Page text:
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Posts Tagged ‘Gospel of John’

“Truly, truly, I say to you, whoever hears my word and believes him who sent me has eternal life. He does not come into judgment, but has passed from death to life” (John 5:24).

One of the awesome things one gets from attempting to learn the Greek is a greater sensitivity to the nuances in the original language.  In this passage, the verb ‘metabaino’ (to pass over, pass through, enter) is not vague or at all ambiguous.  It is in the perfect tense, which indicates “that the action is completed with a resulting state” (S.M. Baugh).

So all of us who have heard Christ’s word and believed him have “passed over” from death into life. Think completed action with a resultant state! In other words, it’s a done deal! There is a very real and profound sense in which we have already entered through the portal of the eschaton! Of course, at present this remains a spiritual reality. Our bodies wait and grown until it becomes a physical reality as well. Calvin comments on this passage quite helpfully.

We ought always to consider what it is that the Gospel offers to us; for we need not wonder that he who receives Christ with all his merits is reconciled to God, and acquitted of the condemnation of death; and that he who has received the gift of the Holy Spirit is clothed with a heavenly righteousness, that he may walk in newness of life….

And shall not come into condemnation. There is here an implied contrast between the guilt to which we are all naturally liable, and the unconditional acquittal which we obtain through Christ; for if all were not liable to condemnation, what purpose would it serve to free from it those who believe in Christ? The meaning therefore is, that we are beyond the danger of death, because we are acquitted through the grace of Christ; and, therefore, though Christ sanctifies and regenerates us, by his Spirit, to newness of life, yet here he specially mentions the unconditional forgiveness of sins, in which alone the happiness of men consists. For then does a man begin to live when he has God reconciled to him; and how would God love us, if he did not pardon our sins?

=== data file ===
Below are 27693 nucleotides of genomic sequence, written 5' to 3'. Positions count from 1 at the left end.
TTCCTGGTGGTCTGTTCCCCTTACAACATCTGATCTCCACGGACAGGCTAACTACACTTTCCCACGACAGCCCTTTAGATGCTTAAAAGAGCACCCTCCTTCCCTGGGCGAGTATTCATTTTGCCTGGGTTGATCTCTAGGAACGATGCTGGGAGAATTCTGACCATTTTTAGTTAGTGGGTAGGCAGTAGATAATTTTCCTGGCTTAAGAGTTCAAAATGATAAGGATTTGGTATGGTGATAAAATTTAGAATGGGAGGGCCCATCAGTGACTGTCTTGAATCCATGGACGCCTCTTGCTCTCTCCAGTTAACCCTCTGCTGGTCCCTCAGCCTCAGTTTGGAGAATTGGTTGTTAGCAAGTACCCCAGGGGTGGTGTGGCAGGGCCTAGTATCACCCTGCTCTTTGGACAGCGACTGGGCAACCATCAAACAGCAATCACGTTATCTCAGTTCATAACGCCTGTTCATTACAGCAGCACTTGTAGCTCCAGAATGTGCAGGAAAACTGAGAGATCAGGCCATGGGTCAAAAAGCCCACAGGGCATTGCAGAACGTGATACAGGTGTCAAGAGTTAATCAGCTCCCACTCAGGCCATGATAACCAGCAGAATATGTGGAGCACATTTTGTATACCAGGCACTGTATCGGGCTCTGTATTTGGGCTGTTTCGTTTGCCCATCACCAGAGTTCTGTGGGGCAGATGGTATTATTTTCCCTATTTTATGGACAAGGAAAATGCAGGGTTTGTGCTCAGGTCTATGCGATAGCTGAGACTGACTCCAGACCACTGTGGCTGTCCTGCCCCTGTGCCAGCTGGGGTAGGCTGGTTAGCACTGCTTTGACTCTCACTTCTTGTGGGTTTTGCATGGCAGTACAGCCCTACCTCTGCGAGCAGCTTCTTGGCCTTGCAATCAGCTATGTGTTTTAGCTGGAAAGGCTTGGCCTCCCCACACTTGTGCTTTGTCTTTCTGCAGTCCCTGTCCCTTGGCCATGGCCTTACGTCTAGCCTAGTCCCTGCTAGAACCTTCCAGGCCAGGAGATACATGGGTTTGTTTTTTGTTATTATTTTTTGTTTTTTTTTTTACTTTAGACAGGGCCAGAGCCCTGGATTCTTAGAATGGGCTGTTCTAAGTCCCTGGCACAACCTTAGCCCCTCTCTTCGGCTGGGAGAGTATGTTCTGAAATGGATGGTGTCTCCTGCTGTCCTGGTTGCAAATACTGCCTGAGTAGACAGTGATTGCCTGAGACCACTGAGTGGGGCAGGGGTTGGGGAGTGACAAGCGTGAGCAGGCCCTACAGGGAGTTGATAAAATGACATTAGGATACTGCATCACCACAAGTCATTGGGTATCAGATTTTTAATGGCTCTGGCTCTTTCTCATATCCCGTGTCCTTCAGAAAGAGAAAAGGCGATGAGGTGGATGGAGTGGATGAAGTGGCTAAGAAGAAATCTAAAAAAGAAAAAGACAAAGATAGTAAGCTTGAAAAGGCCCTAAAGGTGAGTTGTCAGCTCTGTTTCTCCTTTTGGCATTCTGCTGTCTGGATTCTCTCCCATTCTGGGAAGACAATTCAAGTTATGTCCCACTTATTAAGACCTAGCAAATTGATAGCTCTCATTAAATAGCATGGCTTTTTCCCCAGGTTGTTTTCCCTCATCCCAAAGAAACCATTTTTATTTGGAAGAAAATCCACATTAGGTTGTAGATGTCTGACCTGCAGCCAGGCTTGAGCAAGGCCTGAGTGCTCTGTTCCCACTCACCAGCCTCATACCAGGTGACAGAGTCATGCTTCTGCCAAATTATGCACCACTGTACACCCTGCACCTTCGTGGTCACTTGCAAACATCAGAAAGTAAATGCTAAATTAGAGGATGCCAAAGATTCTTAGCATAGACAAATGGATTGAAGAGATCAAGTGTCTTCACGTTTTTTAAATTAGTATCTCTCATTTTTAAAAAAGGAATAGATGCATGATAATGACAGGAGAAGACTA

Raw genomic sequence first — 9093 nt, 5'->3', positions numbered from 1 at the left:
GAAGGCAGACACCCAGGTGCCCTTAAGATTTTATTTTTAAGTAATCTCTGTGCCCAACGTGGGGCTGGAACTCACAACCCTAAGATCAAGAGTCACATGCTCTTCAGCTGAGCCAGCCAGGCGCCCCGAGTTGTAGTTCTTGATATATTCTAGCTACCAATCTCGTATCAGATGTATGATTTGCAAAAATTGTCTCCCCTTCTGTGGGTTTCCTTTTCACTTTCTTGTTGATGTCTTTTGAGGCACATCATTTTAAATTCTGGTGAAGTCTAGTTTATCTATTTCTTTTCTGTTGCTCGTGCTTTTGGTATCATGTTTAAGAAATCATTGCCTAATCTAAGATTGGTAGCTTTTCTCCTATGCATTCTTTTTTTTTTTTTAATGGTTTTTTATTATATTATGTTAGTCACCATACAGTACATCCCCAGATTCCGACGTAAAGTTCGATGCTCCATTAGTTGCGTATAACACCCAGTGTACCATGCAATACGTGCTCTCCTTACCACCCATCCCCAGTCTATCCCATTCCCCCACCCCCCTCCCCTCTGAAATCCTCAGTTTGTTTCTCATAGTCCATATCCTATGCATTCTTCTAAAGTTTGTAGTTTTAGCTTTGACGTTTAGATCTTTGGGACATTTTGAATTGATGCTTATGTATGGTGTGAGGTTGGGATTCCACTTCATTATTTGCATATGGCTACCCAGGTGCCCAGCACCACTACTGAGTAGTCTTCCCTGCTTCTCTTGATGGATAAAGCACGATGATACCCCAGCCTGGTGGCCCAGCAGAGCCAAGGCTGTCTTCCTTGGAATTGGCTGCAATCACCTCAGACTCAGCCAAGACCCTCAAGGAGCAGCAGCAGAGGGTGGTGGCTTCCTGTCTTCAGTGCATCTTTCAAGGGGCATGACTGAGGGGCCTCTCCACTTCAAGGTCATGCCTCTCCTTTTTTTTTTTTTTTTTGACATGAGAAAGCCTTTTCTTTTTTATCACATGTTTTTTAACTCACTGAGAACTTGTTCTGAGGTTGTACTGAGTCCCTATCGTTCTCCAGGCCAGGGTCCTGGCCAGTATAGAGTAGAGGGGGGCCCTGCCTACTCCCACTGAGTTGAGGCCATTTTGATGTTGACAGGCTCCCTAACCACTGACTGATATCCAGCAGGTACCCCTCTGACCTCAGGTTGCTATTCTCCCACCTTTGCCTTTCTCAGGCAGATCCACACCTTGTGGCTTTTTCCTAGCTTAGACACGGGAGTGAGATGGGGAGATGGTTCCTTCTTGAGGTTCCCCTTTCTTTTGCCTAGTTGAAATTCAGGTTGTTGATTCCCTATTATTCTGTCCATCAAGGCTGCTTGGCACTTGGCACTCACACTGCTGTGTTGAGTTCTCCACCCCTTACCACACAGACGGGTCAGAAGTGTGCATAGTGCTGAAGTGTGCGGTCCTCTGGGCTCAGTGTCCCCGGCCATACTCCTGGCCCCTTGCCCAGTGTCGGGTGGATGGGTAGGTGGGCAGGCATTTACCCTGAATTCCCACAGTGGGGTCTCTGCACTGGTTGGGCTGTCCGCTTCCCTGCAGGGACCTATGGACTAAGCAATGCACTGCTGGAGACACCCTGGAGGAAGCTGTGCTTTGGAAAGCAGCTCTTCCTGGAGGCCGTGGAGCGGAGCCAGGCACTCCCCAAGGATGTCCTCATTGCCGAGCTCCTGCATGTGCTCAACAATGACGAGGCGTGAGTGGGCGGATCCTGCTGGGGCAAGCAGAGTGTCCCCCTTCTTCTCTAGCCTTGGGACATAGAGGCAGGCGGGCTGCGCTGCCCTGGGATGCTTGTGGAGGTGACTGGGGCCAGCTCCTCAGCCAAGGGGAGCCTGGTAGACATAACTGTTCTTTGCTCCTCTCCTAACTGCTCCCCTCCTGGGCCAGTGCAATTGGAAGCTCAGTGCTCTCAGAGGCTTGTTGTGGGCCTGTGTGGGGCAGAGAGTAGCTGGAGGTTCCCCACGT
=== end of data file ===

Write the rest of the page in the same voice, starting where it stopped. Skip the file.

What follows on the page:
But hath passed. Some Latin copies have this verb in the future tense, WILL PASS from death to life; but this has arisen from the ignorance and rashness of some person who, not understanding the meaning of the Evangelist, has taken more liberty than he ought to have taken; for the Greek word metabe÷bhke (hath passed) has no ambiguity whatever. There is no impropriety in saying that we have already passed from death to life; for the incorruptible seed of life (1 Peter 1:23) resides in the children of God, and they already sit in the heavenly glory with Christ by hope, (Colossians 3:3,) and they have the kingdom of God already established within them, (Luke 17:21.) For though their life be hidden, they do not on that account cease to possess it by faith; and though they are besieged on every side by faith, they do not cease to be calm on this account, that they know that they are in perfect safety through the protection of Christ. Yet let us remember that believers are now in life in such a manner that they always carry about with them the cause of death; but the Spirit, who dwells in us, is life, which will at length destroy the remains of death; for it is a true saying of Paul, that “death is the last enemy that shall be destroyed” (1 Corinthians 15:26.).

And, indeed, this passage contains nothing that relates to the complete destruction of death, or the entire manifestation of life. But though life be only begun in us, Christ declares that believers are so certain of obtaining it, that they ought not to fear death; and we need not wonder at this, since they are united to him who is the inexhaustible fountain of life.

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In John 10:28 we have the very comforting words of Christ regarding his sheep: “I give them eternal life, and they will never perish, and no one will snatch them out of my hand.” Calvin comments:

It is an inestimable fruit of faith, that Christ bids us be convinced of our security when we are brought by faith into his fold. But we must also observe on what foundation this certainty rests. It is because he will be a faithful guardian of our salvation, for he testifies that our salvation is in his hand And if this were not enough, he says that they will be safely guarded by the power of his Father. This is a remarkable passage, by which we are taught that the salvation of all the elect is not less certain than the power of God is invincible.

Besides, Christ did not intend to throw this word foolishly into the air, but to give a promise which should remain deeply axed in their minds; and, therefore, we infer that the statement of Christ is intended to show that the elect are absolutely certain of their salvation. We are surrounded, indeed, by powerful adversaries, and so great is our weakness, that we are every moment in imminent danger of death; but as He who keeps what we have committed to him (2 Timothy 1:12) is greater or more powerful than all, we have no reason to tremble as if our life were in danger.

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